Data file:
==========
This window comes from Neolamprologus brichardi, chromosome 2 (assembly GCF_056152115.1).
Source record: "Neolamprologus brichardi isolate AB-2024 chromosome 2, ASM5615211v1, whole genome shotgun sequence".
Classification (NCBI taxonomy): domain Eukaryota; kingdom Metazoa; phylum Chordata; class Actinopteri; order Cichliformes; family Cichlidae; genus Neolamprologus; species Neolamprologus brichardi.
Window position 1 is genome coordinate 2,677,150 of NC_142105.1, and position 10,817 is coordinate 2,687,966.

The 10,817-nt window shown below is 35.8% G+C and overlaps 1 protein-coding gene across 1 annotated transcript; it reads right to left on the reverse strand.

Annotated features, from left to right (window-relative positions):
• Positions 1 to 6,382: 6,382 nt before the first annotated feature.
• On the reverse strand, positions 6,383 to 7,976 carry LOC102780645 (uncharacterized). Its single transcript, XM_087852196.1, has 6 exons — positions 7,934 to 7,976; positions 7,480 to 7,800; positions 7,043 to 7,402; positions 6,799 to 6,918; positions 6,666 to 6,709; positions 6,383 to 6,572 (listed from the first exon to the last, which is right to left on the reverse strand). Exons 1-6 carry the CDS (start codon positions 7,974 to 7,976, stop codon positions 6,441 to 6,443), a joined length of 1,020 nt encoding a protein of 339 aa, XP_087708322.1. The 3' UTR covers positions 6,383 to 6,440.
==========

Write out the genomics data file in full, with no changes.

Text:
This window comes from Neolamprologus brichardi, chromosome 2 (assembly GCF_056152115.1).
Source record: "Neolamprologus brichardi isolate AB-2024 chromosome 2, ASM5615211v1, whole genome shotgun sequence".
Classification (NCBI taxonomy): domain Eukaryota; kingdom Metazoa; phylum Chordata; class Actinopteri; order Cichliformes; family Cichlidae; genus Neolamprologus; species Neolamprologus brichardi.
Window position 1 is genome coordinate 2,677,150 of NC_142105.1, and position 10,817 is coordinate 2,687,966.

The 10,817-nt window shown below is 35.8% G+C and overlaps 1 protein-coding gene across 1 annotated transcript; it reads right to left on the reverse strand.

Annotated features, from left to right (window-relative positions):
• Positions 1 to 6,382: 6,382 nt before the first annotated feature.
• On the reverse strand, positions 6,383 to 7,976 carry LOC102780645 (uncharacterized). Its single transcript, XM_087852196.1, has 6 exons — positions 7,934 to 7,976; positions 7,480 to 7,800; positions 7,043 to 7,402; positions 6,799 to 6,918; positions 6,666 to 6,709; positions 6,383 to 6,572 (listed from the first exon to the last, which is right to left on the reverse strand). Exons 1-6 carry the CDS (start codon positions 7,974 to 7,976, stop codon positions 6,441 to 6,443), a joined length of 1,020 nt encoding a protein of 339 aa, XP_087708322.1. The 3' UTR covers positions 6,383 to 6,440.